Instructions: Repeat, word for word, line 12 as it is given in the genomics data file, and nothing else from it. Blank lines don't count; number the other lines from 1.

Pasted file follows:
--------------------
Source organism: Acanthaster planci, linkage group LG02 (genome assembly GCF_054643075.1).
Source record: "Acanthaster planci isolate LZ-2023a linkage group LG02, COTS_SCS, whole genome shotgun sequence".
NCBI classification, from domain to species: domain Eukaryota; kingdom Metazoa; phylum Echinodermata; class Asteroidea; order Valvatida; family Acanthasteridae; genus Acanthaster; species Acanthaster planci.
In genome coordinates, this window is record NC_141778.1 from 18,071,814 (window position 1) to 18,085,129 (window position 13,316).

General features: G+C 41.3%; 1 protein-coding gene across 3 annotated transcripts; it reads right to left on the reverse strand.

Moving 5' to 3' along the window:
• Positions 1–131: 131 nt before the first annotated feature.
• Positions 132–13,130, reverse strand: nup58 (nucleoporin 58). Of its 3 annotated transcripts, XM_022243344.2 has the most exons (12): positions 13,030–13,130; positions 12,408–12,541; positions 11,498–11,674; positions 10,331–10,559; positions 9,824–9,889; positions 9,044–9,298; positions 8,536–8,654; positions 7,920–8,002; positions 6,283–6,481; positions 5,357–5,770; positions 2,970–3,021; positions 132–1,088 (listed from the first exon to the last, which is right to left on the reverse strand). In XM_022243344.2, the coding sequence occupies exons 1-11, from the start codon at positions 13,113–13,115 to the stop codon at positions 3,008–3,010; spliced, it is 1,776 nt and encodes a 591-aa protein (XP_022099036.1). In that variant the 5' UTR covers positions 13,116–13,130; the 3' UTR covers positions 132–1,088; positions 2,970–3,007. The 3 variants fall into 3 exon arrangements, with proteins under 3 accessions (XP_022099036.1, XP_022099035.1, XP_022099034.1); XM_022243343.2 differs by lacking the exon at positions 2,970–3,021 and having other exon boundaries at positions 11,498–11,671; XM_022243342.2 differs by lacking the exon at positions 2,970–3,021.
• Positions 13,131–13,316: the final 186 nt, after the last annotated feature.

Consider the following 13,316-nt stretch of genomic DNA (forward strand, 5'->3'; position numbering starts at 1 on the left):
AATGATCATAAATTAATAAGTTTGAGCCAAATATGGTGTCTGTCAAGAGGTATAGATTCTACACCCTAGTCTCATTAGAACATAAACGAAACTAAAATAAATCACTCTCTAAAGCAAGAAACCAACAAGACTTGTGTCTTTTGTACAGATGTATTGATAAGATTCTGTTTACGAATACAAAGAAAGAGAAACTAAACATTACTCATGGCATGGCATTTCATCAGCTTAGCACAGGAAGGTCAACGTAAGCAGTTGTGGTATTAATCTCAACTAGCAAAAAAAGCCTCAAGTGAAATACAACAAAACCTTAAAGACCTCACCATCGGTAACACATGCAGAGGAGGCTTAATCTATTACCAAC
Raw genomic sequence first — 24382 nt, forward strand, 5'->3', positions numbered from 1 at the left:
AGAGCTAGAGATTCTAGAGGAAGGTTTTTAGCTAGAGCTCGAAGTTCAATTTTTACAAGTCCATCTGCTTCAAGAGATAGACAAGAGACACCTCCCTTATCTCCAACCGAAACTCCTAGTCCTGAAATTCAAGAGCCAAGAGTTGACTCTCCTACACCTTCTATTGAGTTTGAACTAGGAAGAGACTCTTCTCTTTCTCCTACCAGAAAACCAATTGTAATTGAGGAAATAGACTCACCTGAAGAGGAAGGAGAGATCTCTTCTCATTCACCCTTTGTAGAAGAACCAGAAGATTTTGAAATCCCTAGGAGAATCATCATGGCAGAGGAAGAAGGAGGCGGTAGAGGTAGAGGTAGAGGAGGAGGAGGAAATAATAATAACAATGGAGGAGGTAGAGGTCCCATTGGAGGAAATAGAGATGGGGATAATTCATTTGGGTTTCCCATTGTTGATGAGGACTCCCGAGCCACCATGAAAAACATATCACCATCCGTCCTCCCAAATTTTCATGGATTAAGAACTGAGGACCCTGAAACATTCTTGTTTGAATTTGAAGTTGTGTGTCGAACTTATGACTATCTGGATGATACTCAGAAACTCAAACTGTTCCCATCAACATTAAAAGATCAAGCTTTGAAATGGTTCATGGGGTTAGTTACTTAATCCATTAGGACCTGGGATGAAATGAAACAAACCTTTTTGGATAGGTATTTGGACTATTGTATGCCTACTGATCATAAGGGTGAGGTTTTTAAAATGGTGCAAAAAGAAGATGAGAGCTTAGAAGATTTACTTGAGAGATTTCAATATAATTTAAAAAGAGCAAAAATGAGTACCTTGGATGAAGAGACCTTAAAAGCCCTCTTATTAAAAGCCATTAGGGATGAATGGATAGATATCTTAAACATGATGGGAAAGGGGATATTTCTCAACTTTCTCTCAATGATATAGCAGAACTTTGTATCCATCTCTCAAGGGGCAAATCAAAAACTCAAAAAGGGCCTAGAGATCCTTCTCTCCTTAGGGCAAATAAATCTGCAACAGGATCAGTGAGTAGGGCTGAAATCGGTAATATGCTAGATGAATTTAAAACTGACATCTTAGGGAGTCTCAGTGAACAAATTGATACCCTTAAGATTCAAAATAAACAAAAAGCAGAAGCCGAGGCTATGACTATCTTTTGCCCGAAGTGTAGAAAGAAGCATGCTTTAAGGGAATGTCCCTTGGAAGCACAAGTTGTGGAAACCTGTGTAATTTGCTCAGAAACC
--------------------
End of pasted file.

Raw genomic sequence first — 24382 nt, forward strand, 5'->3', positions numbered from 1 at the left: